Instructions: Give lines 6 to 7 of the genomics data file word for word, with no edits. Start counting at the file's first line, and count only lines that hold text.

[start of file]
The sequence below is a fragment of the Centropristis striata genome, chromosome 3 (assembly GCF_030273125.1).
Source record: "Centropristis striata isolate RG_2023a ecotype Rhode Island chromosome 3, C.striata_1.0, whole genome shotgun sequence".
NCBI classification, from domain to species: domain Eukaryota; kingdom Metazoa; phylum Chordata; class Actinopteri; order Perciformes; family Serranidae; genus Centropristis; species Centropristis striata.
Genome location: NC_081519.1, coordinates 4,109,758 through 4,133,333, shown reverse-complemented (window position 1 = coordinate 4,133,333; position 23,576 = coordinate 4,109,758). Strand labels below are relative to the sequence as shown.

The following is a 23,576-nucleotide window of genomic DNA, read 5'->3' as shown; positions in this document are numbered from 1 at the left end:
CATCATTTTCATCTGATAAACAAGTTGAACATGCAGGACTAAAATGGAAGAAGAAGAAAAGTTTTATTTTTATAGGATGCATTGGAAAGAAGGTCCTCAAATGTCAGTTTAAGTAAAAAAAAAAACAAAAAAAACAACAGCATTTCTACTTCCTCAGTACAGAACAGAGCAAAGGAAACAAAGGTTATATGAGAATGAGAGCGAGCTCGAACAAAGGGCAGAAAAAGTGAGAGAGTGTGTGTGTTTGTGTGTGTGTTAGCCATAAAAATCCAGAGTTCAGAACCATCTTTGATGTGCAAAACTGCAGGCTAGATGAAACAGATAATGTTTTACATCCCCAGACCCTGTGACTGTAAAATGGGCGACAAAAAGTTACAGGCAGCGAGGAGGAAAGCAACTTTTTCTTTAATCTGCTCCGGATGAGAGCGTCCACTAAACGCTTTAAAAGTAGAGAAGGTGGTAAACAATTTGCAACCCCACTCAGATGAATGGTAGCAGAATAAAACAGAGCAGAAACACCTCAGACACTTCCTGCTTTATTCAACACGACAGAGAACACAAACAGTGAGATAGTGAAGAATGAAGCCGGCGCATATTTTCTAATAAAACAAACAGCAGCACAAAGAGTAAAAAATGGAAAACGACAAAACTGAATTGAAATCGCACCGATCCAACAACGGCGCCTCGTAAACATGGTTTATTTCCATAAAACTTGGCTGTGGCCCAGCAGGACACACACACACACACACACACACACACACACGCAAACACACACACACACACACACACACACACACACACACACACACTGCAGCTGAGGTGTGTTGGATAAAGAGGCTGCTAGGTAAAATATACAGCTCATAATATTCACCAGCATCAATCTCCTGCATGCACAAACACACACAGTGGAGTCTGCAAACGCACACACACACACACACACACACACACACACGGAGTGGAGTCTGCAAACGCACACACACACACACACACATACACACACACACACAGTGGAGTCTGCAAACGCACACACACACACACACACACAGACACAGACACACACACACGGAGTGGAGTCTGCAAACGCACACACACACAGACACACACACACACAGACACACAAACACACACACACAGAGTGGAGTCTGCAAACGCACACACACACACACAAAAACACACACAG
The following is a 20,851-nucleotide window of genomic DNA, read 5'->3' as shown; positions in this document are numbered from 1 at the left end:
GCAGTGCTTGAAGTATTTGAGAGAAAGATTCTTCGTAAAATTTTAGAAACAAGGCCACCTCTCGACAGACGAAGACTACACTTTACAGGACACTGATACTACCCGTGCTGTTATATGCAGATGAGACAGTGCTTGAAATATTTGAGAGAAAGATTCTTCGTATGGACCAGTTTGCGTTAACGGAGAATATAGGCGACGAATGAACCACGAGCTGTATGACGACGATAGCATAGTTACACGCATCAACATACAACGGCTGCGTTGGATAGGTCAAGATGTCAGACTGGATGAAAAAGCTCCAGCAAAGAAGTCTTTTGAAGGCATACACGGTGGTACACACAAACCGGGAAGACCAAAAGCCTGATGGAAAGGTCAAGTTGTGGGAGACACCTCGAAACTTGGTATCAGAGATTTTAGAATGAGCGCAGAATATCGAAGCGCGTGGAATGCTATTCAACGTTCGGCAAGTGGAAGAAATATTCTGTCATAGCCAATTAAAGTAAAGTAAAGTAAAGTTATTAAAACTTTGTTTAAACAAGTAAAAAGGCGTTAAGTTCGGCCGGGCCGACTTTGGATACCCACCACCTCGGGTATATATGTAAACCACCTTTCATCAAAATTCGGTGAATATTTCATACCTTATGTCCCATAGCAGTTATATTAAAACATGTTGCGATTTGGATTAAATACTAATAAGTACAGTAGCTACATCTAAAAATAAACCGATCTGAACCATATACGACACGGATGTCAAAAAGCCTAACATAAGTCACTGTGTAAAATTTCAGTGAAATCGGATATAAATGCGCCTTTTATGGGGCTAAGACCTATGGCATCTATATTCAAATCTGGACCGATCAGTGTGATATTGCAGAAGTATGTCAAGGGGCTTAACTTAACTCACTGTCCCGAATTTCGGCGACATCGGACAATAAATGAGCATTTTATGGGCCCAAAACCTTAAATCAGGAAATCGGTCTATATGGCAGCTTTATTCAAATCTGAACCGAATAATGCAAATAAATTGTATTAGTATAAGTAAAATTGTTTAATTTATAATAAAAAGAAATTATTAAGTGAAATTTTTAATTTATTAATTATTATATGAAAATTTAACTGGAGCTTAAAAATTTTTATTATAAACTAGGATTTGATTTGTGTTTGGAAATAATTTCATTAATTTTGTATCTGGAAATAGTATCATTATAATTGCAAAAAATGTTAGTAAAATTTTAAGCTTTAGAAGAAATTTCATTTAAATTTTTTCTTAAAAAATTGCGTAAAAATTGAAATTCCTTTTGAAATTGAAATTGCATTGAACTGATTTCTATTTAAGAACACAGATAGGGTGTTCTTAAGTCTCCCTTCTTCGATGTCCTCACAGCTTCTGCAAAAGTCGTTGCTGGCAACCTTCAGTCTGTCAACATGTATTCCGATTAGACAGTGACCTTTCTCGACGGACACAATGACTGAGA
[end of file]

CATCATTTTCATCTGATAAACAAGTTGAACATGCAGGACTAAAATGGAAGAAGAAGAAAAGTTTTATTTTTATAGGATGCATTGGAAAGAAGGTCCTCAAATGTCAGTTTAAGTAAAAAAAAAAACAAAAAAAACAACAGCATTTCTACTTCCTCAGTACAGAACAGAGCAAAGGAAACAAAGGTTATATGAGAATGAGAGCGAGCTCGAACAAAGGGCAGAAAAAGTGAGAGAGTGTGTGTGTTTGTGTGTGTGTTAGCCATAAAAATCCAGAGTTCAGAACCATCTTTGATGTGCAAAACTGCAGGCTAGATGAAACAGATAATGTTTTACATCCCCAGACCCTGTGACTGTAAAATGGGCGACAAAAAGTTACAGGCAGCGAGGAGGAAAGCAACTTTTTCTTTAATCTGCTCCGGATGAGAGCGTCCACTAAACGCTTTAAAAGTAGAGAAGGTGGTAAACAATTTGCAACCCCACTCAGATGAATGGTAGCAGAATAAAACAGAGCAGAAACACCTCAGACACTTCCTGCTTTATTCAACACGACAGAGAACACAAACAGTGAGATAGTGAAGAATGAAGCCGGCGCATATTTTCTAATAAAACAAACAGCAGCACAAAGAGTAAAAAATGGAAAACGACAAAACTGAATTGAAATCGCACCGATCCAACAACGGCGCCTCGTAAACATGGTTTATTTCCATAAAACTTGGCTGTGGCCCAGCAGGACACACACACACACACACACACACACACACACGCAAACACACACACACACACACACACACACACACACACACACACACTGCAGCTGAGGTGTGTTGGATAAAGAGGCTGCTAGGTAAAATATACAGCTCATAATATTCACCAGCATCAATCTCCTGCATGCACAAACACACACAGTGGAGTCTGCAAACGCACACACACACACACACACACACACACACACGGAGTGGAGTCTGCAAACGCACACACACACACACACACATACACACACACACACAGTGGAGTCTGCAAACGCACACACACACACACACACACAGACACAGACACACACACACGGAGTGGAGTCTGCAAACGCACACACACACAGACACACACACACACAGACACACAAACACACACACACAGAGTGGAGTCTGCAAACGCACACACACACACACAAAAACACACACAG
The following is a 20,851-nucleotide window of genomic DNA, read 5'->3' as shown; positions in this document are numbered from 1 at the left end: